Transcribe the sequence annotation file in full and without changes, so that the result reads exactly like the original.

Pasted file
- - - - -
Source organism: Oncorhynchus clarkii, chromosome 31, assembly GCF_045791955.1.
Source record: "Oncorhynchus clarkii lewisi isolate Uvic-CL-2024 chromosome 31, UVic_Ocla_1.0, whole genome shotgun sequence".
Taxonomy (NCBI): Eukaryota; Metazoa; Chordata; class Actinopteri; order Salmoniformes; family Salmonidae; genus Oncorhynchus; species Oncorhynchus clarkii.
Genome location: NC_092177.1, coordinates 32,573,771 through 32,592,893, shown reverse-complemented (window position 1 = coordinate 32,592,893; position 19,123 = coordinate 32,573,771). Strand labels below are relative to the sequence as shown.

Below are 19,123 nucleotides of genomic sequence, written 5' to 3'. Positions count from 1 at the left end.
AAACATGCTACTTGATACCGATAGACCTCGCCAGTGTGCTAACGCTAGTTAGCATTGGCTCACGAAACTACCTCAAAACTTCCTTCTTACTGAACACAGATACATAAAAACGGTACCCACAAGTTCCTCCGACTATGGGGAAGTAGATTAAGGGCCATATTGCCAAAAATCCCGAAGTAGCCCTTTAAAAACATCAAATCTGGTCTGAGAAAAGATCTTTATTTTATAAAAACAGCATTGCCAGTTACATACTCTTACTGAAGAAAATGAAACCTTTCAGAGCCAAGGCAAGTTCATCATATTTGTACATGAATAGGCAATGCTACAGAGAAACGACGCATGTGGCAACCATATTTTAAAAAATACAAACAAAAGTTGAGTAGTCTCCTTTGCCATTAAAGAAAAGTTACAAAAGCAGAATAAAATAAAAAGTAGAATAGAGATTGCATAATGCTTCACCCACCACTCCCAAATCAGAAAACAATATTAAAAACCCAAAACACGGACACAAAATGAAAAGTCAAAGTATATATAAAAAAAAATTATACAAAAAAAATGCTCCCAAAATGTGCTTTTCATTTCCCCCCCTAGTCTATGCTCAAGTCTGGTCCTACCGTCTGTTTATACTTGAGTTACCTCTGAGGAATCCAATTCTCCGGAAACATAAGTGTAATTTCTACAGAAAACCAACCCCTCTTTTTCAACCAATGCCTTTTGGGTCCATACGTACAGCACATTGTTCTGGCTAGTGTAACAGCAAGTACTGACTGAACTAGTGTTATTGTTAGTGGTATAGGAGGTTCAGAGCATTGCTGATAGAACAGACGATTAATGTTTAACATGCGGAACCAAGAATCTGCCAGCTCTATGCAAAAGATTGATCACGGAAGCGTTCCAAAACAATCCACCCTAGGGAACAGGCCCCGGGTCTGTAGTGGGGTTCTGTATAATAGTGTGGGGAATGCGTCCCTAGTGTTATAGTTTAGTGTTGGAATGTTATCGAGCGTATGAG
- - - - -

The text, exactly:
Source organism: Oncorhynchus clarkii, chromosome 31, assembly GCF_045791955.1.
Source record: "Oncorhynchus clarkii lewisi isolate Uvic-CL-2024 chromosome 31, UVic_Ocla_1.0, whole genome shotgun sequence".
Taxonomy (NCBI): Eukaryota; Metazoa; Chordata; class Actinopteri; order Salmoniformes; family Salmonidae; genus Oncorhynchus; species Oncorhynchus clarkii.
Genome location: NC_092177.1, coordinates 32,573,771 through 32,592,893, shown reverse-complemented (window position 1 = coordinate 32,592,893; position 19,123 = coordinate 32,573,771). Strand labels below are relative to the sequence as shown.

Below are 19,123 nucleotides of genomic sequence, written 5' to 3'. Positions count from 1 at the left end.
AAACATGCTACTTGATACCGATAGACCTCGCCAGTGTGCTAACGCTAGTTAGCATTGGCTCACGAAACTACCTCAAAACTTCCTTCTTACTGAACACAGATACATAAAAACGGTACCCACAAGTTCCTCCGACTATGGGGAAGTAGATTAAGGGCCATATTGCCAAAAATCCCGAAGTAGCCCTTTAAAAACATCAAATCTGGTCTGAGAAAAGATCTTTATTTTATAAAAACAGCATTGCCAGTTACATACTCTTACTGAAGAAAATGAAACCTTTCAGAGCCAAGGCAAGTTCATCATATTTGTACATGAATAGGCAATGCTACAGAGAAACGACGCATGTGGCAACCATATTTTAAAAAATACAAACAAAAGTTGAGTAGTCTCCTTTGCCATTAAAGAAAAGTTACAAAAGCAGAATAAAATAAAAAGTAGAATAGAGATTGCATAATGCTTCACCCACCACTCCCAAATCAGAAAACAATATTAAAAACCCAAAACACGGACACAAAATGAAAAGTCAAAGTATATATAAAAAAAAATTATACAAAAAAAATGCTCCCAAAATGTGCTTTTCATTTCCCCCCCTAGTCTATGCTCAAGTCTGGTCCTACCGTCTGTTTATACTTGAGTTACCTCTGAGGAATCCAATTCTCCGGAAACATAAGTGTAATTTCTACAGAAAACCAACCCCTCTTTTTCAACCAATGCCTTTTGGGTCCATACGTACAGCACATTGTTCTGGCTAGTGTAACAGCAAGTACTGACTGAACTAGTGTTATTGTTAGTGGTATAGGAGGTTCAGAGCATTGCTGATAGAACAGACGATTAATGTTTAACATGCGGAACCAAGAATCTGCCAGCTCTATGCAAAAGATTGATCACGGAAGCGTTCCAAAACAATCCACCCTAGGGAACAGGCCCCGGGTCTGTAGTGGGGTTCTGTATAATAGTGTGGGGAATGCGTCCCTAGTGTTATAGTTTAGTGTTGGAATGTTATCGAGCGTATGAG